6 Hispanic Heritage Month Facts Students Should Learn About

Hispanic Heritage Month happens every year from September 15 to October 15. Here are six important facts about the culturally significant occasion.

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by Catherine Lafuente

Updated September 23, 2022

Reviewed by Laila Abdalla, Ph.D.

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6 Hispanic Heritage Month Facts Students Should Learn About
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Hispanic Heritage Month Was Once a Week-Long Celebration

On September 17, 1968, President Lyndon B. Johnson signed Proclamation 3869, officially creating Hispanic Heritage Week. The goal was to honor the positive and widespread impact that people of Hispanic descent have on the United States.

President Johnson's description of the subject's purpose may be seen as racially insensitive by 2022 standards, as it implies that people only have value if they contribute to the U.S., but the intent to celebrate Hispanic heritage was good.

In the proclamation, President Johnson implored people, especially teachers, to create a celebratory curriculum to educate people about Hispanic accomplishments.

This was three months after George E. Brown — a congressman from California — introduced legislation to celebrate such a week, thanks to the Hispanic constituents in his district. Congress passed the bill on September 17, leading to the president's proclamation.

Hispanic Heritage Week Expanded to a Month in 1988

Hispanic Heritage Week became Hispanic Heritage Month under President Ronald Reagan in 1988. This change was initiated by Esteban Torres, another California congressman. He created H.R. 3182, which proposed the extension to a month-long period.

Although this bill didn't make it out of the House of Representatives, Illinois Senator Paul Simon picked up the slack and introduced S. 2200 to the Senate, a comparable piece of legislation. This amended the original bill that first created Hispanic Heritage Week.

Fortunately, this legislation managed to make it to the desk of President Reagan, who signed it on August 17, 1988. And on September 14, 1989, President George H.W. Bush issued Proclamation 6021, making the extension official.

In addition, it's important to note that Hispanic culture is a vital aspect of American culture as a whole. While a month-long celebration is a great way to highlight Hispanic heritage in the U.S., the culture and peoples are worthy of recognition every day of the year.

Five Countries Share September 15 As Their Independence Day

National Hispanic Heritage Month starts in the middle of September and ends in the middle of October. There is a good reason for the September 15 kick-off date.

There are several Latin American countries that observe their Independence Day on this date. They include El Salvador, Honduras, Costa Rica, Guatemala, and Nicaragua, all of which are located in Central America.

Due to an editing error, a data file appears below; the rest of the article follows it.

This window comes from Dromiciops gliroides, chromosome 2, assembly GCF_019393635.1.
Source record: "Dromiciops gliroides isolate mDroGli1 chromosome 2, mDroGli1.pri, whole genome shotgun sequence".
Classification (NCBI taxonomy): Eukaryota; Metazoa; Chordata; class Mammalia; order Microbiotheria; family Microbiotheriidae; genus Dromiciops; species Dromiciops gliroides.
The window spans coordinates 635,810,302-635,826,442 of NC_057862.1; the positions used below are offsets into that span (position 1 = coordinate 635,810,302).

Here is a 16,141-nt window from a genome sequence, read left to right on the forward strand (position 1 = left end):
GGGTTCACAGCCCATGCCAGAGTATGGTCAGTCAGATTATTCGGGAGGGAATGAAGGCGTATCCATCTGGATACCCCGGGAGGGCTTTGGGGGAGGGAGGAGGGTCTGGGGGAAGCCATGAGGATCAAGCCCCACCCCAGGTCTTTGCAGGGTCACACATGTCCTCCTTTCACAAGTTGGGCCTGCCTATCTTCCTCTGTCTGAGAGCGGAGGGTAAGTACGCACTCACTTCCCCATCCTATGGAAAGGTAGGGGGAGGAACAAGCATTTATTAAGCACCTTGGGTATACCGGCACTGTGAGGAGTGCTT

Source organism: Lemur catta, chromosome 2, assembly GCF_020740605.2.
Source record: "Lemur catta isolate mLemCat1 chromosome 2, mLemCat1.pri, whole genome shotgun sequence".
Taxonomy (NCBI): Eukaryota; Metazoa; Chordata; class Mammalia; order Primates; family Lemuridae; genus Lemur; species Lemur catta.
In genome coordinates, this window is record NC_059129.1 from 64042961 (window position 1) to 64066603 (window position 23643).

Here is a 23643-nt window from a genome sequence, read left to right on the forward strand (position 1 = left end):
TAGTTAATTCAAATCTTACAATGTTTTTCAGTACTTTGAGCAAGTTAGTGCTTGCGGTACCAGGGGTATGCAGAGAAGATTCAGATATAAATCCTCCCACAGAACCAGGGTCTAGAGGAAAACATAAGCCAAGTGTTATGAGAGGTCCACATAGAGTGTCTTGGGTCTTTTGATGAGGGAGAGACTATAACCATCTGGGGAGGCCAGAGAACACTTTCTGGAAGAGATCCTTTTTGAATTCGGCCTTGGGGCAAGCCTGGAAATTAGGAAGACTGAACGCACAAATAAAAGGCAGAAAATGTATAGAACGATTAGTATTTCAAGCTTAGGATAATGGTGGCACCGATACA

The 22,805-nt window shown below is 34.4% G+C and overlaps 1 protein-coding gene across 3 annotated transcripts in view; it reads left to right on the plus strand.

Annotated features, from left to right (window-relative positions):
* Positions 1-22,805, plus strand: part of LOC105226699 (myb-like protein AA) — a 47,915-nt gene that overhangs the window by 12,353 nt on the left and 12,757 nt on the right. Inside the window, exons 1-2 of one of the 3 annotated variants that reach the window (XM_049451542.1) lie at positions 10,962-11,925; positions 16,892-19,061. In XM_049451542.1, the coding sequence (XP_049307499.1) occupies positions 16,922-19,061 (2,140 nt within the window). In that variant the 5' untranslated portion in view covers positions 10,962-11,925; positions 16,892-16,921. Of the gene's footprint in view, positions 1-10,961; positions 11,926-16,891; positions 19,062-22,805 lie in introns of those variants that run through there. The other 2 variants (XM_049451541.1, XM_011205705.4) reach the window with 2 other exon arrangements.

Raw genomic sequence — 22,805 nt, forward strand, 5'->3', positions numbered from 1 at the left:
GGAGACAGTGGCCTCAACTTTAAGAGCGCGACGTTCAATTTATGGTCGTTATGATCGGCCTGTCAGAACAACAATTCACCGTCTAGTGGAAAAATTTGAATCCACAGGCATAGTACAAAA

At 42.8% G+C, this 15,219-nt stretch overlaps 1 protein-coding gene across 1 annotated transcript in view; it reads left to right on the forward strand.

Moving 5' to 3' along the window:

To the north, Mexico celebrates Independence Day on September 16, and to the south, Chile commemorates their sovereignty on September 18. Finally, Dia de la Raza — a decolonized alternative to Columbus Day celebrated by both Mexico and Chile — occurs on October 12.

Hispanic Heritage Month Represents the Culture and Interests of Both Hispanic and Latino/a People

Hispanic Heritage Month also celebrates people living in the United States who have ancestors in the above countries, which is what makes them Hispanic. This term was first coined in the 1970s after the Census was created.

Then in 1976, the U.S. government began collecting data about people's ethnicities, and the term was added on official documents as a recognized category. Later, Latino/Latina emerged as an ethnic descriptor, as some felt Hispanic was too colonized.

There is also Latinx, which rejects the gendered nature of the terms Latino/Latina. However, some people reject Latinx since colonizers of North, Central, and South America brought the letter "x" to the Spanish language.

The terms Hispanic and Latino/a can cover linguistic and geographic origins. Hispanic refers to people who speak Spanish or people from a Spanish-speaking country. Latino/a refers to people specifically from Latin America.

Depending on personal preferences, a person with ties to Hispanic countries can identify with one or both of these terms.

Go to BestColleges Hispanic Heritage Month hub to find more stories and resources.

One in Five People in the United States Identifies As Hispanic

The United States Census Bureau has identified some key facts important to Hispanic Heritage Month. For one, there are about 62.6 million Hispanic people living in the United States — that's one in every five people.

The states with the largest Hispanic population are California, Texas, and Florida. Four out of 10 people are Hispanic in the first two states, and 3 out of 10 are in the latter state. That's more than half of the overall Hispanic population, which is growing every year.

About 13% of everyone (age five or older) in the United States are Spanish speakers as well.

There is a New Theme for Hispanic Heritage Month Every Year

The theme of the 2022 Hipanic Heritage Month is "Unidos: Inclusivity for a Stronger Nation."

Per the National Council of Hispanic Employment Program Managers, this theme emphasizes "the need to ensure diverse voices and perspectives are welcomed in decision-making processes, thereby helping to build stronger communities and a stronger Nation."

Irene Matos Chan, who proposed the theme, explained her reasoning. "I am biracial and I wanted to represent my Hispanic culture and the Hispanic countries," Chan revealed. "I want people to connect to their Hispanic culture and show it and express it to their community."